Many small business owners and entrepreneurs I’ve come across are so attached to their idea and their vision that they are not open to receive feedback and face the reality of the situation. Often they will either ignore something that is not working, hoping it will go away, or outsource it to someone else to fix. Both are strategies for failure.
During the storming stage of team formations, things tend to get messy as truths that you would rather not hear are put on the table. It’s necessary to have these difficult conversations. However, it’s not necessary to blame, be defensive or aggressive.
From the book “Crucial Conversations”, which is a guide to have conversations where the stakes are high, the first principle of effective dialogue is to start with the heart. When you start a conversation with an attack, or use dreaded words like “we have to talk”, you immediately close down communication. What you want is to open up dialogue and expose something unwanted but in a safe, kind environment.
It’s better to be kind than to be right.
Listen to the other party, and allow them to express their feelings without taking it personally. Validate how they feel and try to understand their viewpoint rather than to convince them to see your viewpoint. Restoring the harmony means that both parties need to feel happy with the outcome of the conversation, whether you are in a team setting or a partnership.
4. Get involved
It is very demotivating when things are not going as smooth as planned and someone is criticizing from the outside but not doing anything to help. It is as demotivating to feel as if you are trying to perform miracles to a dead audience.
Whatever your role in the team, get involved. Care about what the others in the team is doing as much as what you want them to care about what you are doing. Try to understand their constraints and what they need to do their job and express what you need and why.
When you see something wrong, volunteer to help. There is an African proverb saying it takes a village to raise a child. Similarly, it takes a whole team to enable follow-through. For a team to deliver, everyone needs to be involved.
5. Give ownership
One of the first things to do when a new team starts out or a person joins an existing team is to clarify roles and working agreements. When someone feels they have ownership in an area they are much more likely to be pro-active and take responsibility. When they feel they are merely a chess piece being moved around in a political game, they’re more likely to respond with passive-aggressive behavior and disengagement.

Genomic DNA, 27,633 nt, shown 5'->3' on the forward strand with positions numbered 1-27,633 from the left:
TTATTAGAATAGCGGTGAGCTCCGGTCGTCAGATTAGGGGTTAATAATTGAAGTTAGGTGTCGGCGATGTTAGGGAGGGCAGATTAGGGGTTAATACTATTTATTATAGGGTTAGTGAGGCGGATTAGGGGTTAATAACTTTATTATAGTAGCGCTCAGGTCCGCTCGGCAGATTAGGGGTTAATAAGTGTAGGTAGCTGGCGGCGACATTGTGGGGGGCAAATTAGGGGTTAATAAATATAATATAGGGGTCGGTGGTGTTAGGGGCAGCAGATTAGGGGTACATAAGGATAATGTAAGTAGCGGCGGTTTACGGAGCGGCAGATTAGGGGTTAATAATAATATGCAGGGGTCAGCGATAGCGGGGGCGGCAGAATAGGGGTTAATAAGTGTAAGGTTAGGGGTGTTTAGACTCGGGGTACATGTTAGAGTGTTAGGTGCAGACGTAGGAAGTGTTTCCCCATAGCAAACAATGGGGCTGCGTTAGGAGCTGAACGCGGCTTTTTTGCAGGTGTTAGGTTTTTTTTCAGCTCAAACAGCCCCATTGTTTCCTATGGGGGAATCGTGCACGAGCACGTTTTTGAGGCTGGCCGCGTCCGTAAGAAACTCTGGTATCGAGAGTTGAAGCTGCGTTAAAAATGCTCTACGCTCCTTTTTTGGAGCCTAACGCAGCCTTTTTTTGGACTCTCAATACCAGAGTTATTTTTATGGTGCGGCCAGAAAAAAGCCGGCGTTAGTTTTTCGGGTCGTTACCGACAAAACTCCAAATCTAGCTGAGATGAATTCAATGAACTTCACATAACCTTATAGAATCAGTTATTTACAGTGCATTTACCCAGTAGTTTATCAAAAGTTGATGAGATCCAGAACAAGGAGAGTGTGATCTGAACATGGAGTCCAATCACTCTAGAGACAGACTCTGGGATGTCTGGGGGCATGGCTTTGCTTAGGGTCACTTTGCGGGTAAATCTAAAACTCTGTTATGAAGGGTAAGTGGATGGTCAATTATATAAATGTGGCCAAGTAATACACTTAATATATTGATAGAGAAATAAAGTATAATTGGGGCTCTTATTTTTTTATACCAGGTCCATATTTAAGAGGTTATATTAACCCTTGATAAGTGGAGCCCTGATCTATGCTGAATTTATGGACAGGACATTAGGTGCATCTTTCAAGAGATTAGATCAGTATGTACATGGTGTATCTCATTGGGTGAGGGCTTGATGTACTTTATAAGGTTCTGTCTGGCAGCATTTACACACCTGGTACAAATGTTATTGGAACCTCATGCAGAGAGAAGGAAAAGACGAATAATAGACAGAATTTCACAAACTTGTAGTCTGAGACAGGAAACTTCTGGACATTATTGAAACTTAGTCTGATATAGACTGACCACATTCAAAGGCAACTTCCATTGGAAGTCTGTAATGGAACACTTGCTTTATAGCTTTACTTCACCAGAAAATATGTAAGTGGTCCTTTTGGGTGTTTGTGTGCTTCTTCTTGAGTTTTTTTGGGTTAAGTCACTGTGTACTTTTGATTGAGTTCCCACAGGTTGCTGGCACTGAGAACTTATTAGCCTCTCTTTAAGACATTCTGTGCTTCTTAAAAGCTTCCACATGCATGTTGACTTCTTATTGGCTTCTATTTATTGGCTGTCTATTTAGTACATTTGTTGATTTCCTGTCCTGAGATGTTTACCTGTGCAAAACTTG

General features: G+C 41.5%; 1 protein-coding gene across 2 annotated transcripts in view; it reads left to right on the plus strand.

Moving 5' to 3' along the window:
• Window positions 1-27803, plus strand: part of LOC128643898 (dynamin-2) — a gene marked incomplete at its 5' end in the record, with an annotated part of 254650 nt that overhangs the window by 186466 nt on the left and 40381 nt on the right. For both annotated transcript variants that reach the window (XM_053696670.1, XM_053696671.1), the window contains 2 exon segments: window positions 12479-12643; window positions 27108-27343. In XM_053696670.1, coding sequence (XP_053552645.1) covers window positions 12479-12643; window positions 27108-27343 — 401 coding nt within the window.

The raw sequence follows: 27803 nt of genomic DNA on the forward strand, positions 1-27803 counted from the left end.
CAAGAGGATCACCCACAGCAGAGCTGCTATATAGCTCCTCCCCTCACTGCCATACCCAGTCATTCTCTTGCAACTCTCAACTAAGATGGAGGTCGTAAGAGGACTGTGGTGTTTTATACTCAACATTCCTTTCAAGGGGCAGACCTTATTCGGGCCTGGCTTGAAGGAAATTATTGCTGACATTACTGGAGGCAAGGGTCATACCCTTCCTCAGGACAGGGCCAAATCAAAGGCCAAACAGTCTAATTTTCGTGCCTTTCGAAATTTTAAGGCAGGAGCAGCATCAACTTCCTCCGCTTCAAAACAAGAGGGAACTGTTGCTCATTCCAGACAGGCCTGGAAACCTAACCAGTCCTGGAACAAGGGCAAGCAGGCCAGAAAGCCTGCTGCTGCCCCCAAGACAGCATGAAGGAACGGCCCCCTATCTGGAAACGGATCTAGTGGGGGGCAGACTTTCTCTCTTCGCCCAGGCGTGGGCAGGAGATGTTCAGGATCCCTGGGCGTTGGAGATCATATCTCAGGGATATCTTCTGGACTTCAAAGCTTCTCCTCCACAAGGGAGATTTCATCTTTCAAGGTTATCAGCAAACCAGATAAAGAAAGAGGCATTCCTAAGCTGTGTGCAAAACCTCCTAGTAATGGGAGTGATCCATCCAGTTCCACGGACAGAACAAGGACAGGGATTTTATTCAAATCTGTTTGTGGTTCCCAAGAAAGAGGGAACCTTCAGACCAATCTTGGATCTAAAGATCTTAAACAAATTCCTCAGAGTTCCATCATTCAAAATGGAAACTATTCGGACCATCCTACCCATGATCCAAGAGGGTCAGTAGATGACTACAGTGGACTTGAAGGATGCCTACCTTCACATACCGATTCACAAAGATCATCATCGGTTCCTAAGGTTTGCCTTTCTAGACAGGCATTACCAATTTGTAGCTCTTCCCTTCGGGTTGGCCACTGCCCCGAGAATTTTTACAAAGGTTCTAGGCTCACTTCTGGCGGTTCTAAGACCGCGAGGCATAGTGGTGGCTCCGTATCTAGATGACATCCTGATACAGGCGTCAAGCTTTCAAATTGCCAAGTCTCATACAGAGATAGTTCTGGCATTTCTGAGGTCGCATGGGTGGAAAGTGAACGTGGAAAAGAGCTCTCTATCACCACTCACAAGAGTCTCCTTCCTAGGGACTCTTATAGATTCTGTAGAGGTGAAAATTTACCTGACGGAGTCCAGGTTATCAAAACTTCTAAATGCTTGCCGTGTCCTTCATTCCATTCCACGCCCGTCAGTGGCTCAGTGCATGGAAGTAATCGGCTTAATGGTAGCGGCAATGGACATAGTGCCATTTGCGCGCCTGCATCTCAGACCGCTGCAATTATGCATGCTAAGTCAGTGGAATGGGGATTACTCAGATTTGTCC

Ensure that everyone in the team has a clear domain that they feel passionate about in their ownership. One way to facilitate such role clarification is described in a blog by Yassal Sundman from Crisp, called “How to set role expectations and working agreements”. Adapt this to person level rather than team level. Make sure that each person in the team is clear on what is expected from them by other team members and that they know where to find everything they need in order to do their work.
Ensure that responsibility is evenly split between all the different people in the team and that each person takes ownership over at least one area. If this is not the case, distribute responsibility with each person writing down the area of responsibility they want to let go on a sticky note. Put all the sticky notes on a board and let everyone in the team volunteer to take over one or more of these areas.
Most importantly, allow each person to really take ownership of their chosen area. Freedom is by far a greater desire for most people than even power.
Success, whether as a startup or an operational team, is more about follow-through than showing up. Just like the strength of a ship is tested in stormy seas rather than the docks where it was built, so to the success of a team is tested when things are tough.
Enabling follow-through requires courage to engage in conflict, pursuing a passion and getting your hands dirty. If you are looking for team coach to help you on your journey to success, visit my website and send me a message.
Image courtesy Brian Erickson via www.unsplash.com